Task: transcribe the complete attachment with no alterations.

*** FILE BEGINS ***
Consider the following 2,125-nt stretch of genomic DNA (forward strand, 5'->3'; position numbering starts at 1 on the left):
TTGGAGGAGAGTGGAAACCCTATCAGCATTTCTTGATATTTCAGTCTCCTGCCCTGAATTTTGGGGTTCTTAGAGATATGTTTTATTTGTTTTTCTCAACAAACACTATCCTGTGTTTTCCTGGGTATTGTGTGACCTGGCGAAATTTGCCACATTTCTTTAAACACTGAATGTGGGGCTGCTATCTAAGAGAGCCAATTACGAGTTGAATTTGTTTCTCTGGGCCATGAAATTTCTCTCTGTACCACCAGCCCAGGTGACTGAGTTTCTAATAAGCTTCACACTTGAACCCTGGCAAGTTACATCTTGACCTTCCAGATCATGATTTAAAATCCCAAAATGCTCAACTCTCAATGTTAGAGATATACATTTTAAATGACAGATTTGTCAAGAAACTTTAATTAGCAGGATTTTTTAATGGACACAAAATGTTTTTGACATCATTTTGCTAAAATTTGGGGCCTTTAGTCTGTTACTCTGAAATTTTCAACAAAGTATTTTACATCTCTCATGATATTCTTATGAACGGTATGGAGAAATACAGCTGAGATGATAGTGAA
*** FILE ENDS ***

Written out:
Consider the following 2,125-nt stretch of genomic DNA (forward strand, 5'->3'; position numbering starts at 1 on the left):
TTGGAGGAGAGTGGAAACCCTATCAGCATTTCTTGATATTTCAGTCTCCTGCCCTGAATTTTGGGGTTCTTAGAGATATGTTTTATTTGTTTTTCTCAACAAACACTATCCTGTGTTTTCCTGGGTATTGTGTGACCTGGCGAAATTTGCCACATTTCTTTAAACACTGAATGTGGGGCTGCTATCTAAGAGAGCCAATTACGAGTTGAATTTGTTTCTCTGGGCCATGAAATTTCTCTCTGTACCACCAGCCCAGGTGACTGAGTTTCTAATAAGCTTCACACTTGAACCCTGGCAAGTTACATCTTGACCTTCCAGATCATGATTTAAAATCCCAAAATGCTCAACTCTCAATGTTAGAGATATACATTTTAAATGACAGATTTGTCAAGAAACTTTAATTAGCAGGATTTTTTAATGGACACAAAATGTTTTTGACATCATTTTGCTAAAATTTGGGGCCTTTAGTCTGTTACTCTGAAATTTTCAACAAAGTATTTTACATCTCTCATGATATTCTTATGAACGGTATGGAGAAATACAGCTGAGATGATAGTGAA